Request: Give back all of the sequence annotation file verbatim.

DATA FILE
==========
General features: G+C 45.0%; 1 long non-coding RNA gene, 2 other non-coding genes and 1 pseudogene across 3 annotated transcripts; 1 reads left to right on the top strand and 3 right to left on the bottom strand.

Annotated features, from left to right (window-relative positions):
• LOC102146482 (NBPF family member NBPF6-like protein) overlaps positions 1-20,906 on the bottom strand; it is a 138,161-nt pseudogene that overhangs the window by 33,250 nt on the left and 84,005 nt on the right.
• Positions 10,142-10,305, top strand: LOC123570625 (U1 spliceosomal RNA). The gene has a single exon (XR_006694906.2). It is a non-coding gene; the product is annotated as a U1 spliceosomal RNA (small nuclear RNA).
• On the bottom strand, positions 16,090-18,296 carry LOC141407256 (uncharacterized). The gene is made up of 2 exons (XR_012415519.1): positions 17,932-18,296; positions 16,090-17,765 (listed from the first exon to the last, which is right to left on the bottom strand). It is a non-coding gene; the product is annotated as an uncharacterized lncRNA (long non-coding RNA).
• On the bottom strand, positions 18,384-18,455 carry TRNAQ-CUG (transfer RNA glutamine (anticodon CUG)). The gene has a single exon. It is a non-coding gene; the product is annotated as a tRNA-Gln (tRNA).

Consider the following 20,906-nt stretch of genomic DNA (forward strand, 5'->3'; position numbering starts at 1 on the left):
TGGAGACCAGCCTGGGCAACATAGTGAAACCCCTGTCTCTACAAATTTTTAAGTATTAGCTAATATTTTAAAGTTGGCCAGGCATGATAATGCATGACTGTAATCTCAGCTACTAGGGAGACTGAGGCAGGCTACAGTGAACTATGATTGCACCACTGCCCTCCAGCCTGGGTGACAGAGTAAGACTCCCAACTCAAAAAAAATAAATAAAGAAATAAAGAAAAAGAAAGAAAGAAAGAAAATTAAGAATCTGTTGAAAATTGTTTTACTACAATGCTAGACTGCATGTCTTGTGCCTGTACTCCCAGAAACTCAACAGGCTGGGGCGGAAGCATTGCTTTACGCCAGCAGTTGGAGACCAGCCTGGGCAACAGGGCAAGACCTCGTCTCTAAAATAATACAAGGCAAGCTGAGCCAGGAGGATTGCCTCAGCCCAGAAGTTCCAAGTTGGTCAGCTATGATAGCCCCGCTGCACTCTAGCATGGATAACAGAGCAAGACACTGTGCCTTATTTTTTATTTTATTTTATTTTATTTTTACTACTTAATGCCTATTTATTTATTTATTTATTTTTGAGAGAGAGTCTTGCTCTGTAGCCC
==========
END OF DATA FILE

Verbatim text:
General features: G+C 45.0%; 1 long non-coding RNA gene, 2 other non-coding genes and 1 pseudogene across 3 annotated transcripts; 1 reads left to right on the top strand and 3 right to left on the bottom strand.

Annotated features, from left to right (window-relative positions):
• LOC102146482 (NBPF family member NBPF6-like protein) overlaps positions 1-20,906 on the bottom strand; it is a 138,161-nt pseudogene that overhangs the window by 33,250 nt on the left and 84,005 nt on the right.
• Positions 10,142-10,305, top strand: LOC123570625 (U1 spliceosomal RNA). The gene has a single exon (XR_006694906.2). It is a non-coding gene; the product is annotated as a U1 spliceosomal RNA (small nuclear RNA).
• On the bottom strand, positions 16,090-18,296 carry LOC141407256 (uncharacterized). The gene is made up of 2 exons (XR_012415519.1): positions 17,932-18,296; positions 16,090-17,765 (listed from the first exon to the last, which is right to left on the bottom strand). It is a non-coding gene; the product is annotated as an uncharacterized lncRNA (long non-coding RNA).
• On the bottom strand, positions 18,384-18,455 carry TRNAQ-CUG (transfer RNA glutamine (anticodon CUG)). The gene has a single exon. It is a non-coding gene; the product is annotated as a tRNA-Gln (tRNA).

Consider the following 20,906-nt stretch of genomic DNA (forward strand, 5'->3'; position numbering starts at 1 on the left):
TGGAGACCAGCCTGGGCAACATAGTGAAACCCCTGTCTCTACAAATTTTTAAGTATTAGCTAATATTTTAAAGTTGGCCAGGCATGATAATGCATGACTGTAATCTCAGCTACTAGGGAGACTGAGGCAGGCTACAGTGAACTATGATTGCACCACTGCCCTCCAGCCTGGGTGACAGAGTAAGACTCCCAACTCAAAAAAAATAAATAAAGAAATAAAGAAAAAGAAAGAAAGAAAGAAAATTAAGAATCTGTTGAAAATTGTTTTACTACAATGCTAGACTGCATGTCTTGTGCCTGTACTCCCAGAAACTCAACAGGCTGGGGCGGAAGCATTGCTTTACGCCAGCAGTTGGAGACCAGCCTGGGCAACAGGGCAAGACCTCGTCTCTAAAATAATACAAGGCAAGCTGAGCCAGGAGGATTGCCTCAGCCCAGAAGTTCCAAGTTGGTCAGCTATGATAGCCCCGCTGCACTCTAGCATGGATAACAGAGCAAGACACTGTGCCTTATTTTTTATTTTATTTTATTTTATTTTTACTACTTAATGCCTATTTATTTATTTATTTATTTTTGAGAGAGAGTCTTGCTCTGTAGCCC